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J Arthroplasty. 1999 Dec;14(8):964-8.

The natural history of a posteriorly dislocated total hip replacement.

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Center for Hip and Knee Surgery, Orthopaedics Indianapolis, Inc, Mooresville, Indiana 46158, USA.


A retrospective review was conducted to delineate the natural history of the posteriorly dislocated total hip replacement. A total of 1,036 consecutive total hip replacements were performed between 1989 and 1992. Forty (3.9%) were known to have dislocated posteriorly. Twenty-four of these dislocations occurred after primary replacements, and 16 occurred after revision. Eighty-five percent of the dislocations occurred within 2 months and were reduced closed. No statistical differences were noted between these 2 groups with respect to height, weight, sex, age, and femoral and acetabular anteversion. Nonunion of the greater trochanter, modular femoral neck length, and operative approach appeared to affect hip stability. Twenty-three of the 40 dislocated hips (57.5%) redislocated. Sixteen of the 40 hips (40%) required reoperation for recurrent dislocation. Thirteen of the 16 revisions (81.3%) were successful. A dislocated total hip replacement that has been rendered stable does not preclude one from having a successful total hip replacement, and it does not appear to affect survivorship at intermediate follow-up.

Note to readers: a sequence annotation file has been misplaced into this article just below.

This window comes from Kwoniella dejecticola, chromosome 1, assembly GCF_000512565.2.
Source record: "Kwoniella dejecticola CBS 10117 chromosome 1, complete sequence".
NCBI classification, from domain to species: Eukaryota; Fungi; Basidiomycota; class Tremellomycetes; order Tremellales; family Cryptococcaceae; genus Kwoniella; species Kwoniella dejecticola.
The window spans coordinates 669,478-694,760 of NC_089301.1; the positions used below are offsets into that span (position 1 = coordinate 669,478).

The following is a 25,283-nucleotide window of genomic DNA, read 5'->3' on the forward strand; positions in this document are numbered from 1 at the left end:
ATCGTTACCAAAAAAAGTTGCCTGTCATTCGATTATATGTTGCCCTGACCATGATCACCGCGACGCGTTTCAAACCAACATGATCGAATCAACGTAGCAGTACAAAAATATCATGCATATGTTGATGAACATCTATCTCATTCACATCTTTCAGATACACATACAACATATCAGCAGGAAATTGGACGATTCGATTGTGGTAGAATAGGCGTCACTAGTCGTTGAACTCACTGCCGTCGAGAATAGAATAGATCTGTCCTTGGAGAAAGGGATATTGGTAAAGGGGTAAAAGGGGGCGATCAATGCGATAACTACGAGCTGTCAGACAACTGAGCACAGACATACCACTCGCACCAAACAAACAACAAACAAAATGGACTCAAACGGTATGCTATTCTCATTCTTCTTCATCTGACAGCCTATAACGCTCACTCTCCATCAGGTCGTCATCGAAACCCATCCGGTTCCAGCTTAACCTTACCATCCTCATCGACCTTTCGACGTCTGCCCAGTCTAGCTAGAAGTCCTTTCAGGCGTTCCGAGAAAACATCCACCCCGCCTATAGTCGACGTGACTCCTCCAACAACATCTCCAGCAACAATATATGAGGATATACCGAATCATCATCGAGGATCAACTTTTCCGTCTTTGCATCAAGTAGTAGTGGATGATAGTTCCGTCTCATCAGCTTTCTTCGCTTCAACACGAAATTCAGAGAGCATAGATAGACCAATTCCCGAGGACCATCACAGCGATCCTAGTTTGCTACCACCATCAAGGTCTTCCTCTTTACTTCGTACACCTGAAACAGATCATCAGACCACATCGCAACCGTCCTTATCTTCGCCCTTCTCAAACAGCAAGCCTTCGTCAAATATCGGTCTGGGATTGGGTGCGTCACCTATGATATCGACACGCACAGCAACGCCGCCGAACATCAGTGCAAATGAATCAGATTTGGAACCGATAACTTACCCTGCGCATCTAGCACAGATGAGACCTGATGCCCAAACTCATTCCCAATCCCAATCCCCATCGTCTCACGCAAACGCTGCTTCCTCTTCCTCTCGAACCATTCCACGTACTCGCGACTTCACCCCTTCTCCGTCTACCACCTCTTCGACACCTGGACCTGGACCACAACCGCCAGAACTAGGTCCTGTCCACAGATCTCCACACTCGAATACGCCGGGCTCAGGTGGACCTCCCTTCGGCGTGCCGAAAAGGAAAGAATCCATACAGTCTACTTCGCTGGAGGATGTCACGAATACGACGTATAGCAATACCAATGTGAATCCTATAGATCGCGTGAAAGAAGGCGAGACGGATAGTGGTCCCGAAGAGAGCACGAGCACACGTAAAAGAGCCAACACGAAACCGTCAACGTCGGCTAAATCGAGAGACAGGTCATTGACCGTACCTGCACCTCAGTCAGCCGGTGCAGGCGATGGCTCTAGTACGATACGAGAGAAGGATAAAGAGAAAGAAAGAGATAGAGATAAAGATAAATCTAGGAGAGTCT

[Indexed for MEDLINE]

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